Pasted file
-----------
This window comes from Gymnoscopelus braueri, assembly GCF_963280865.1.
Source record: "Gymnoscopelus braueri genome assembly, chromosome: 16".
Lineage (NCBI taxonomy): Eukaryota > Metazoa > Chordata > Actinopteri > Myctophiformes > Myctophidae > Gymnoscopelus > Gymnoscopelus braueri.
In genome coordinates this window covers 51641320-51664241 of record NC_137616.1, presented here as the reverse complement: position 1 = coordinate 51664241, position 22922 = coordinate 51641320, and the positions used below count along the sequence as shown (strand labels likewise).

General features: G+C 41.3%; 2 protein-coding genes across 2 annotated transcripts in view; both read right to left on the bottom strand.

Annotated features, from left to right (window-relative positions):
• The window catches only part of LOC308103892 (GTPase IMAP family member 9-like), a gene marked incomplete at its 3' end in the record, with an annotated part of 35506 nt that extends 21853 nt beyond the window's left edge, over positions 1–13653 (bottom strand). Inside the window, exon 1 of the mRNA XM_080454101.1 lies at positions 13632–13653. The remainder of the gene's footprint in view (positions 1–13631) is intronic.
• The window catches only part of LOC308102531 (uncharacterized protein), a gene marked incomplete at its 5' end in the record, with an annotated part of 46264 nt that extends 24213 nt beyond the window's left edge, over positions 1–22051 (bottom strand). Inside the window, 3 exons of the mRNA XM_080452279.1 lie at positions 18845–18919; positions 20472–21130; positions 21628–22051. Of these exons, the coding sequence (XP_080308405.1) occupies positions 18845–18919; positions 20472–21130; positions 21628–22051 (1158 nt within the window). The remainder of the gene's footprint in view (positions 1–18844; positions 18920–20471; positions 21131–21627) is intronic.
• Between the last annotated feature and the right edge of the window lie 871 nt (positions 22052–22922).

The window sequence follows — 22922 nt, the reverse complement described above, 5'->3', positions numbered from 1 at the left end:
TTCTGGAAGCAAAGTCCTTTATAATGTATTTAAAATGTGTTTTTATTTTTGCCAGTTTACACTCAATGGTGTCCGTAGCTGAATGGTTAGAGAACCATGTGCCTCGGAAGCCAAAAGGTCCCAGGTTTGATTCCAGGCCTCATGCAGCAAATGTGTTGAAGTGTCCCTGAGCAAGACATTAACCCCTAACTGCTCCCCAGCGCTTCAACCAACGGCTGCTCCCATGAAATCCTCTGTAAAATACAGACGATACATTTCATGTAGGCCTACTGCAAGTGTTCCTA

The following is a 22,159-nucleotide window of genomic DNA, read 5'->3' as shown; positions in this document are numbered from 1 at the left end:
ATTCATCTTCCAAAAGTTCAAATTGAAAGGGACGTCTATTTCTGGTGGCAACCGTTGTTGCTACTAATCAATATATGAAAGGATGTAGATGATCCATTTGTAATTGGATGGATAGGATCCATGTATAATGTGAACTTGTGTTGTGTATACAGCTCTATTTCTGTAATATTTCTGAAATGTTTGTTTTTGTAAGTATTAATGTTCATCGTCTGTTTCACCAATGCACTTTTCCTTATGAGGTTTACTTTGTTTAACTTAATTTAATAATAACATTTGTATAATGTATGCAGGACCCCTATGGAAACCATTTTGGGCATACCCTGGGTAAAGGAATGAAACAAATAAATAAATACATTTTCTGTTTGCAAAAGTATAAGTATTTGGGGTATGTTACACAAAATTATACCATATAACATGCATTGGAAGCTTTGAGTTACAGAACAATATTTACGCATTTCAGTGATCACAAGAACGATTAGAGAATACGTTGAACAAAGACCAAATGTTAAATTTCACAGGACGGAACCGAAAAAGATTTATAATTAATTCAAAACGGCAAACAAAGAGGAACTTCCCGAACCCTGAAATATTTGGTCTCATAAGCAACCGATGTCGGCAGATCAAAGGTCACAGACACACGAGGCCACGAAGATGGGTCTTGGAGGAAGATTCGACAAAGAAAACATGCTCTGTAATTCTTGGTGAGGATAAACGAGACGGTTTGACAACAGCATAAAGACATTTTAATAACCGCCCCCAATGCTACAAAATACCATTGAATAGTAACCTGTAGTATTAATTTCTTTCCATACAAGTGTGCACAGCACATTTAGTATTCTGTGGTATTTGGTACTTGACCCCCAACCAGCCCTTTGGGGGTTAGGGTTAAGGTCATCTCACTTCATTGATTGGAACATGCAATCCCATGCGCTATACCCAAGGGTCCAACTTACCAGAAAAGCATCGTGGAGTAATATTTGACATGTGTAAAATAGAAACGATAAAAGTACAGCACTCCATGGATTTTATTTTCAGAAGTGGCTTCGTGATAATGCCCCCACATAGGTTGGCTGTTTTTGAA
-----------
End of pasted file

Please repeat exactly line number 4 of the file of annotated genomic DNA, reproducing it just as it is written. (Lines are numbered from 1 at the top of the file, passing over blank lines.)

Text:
In genome coordinates this window covers 51641320-51664241 of record NC_137616.1, presented here as the reverse complement: position 1 = coordinate 51664241, position 22922 = coordinate 51641320, and the positions used below count along the sequence as shown (strand labels likewise).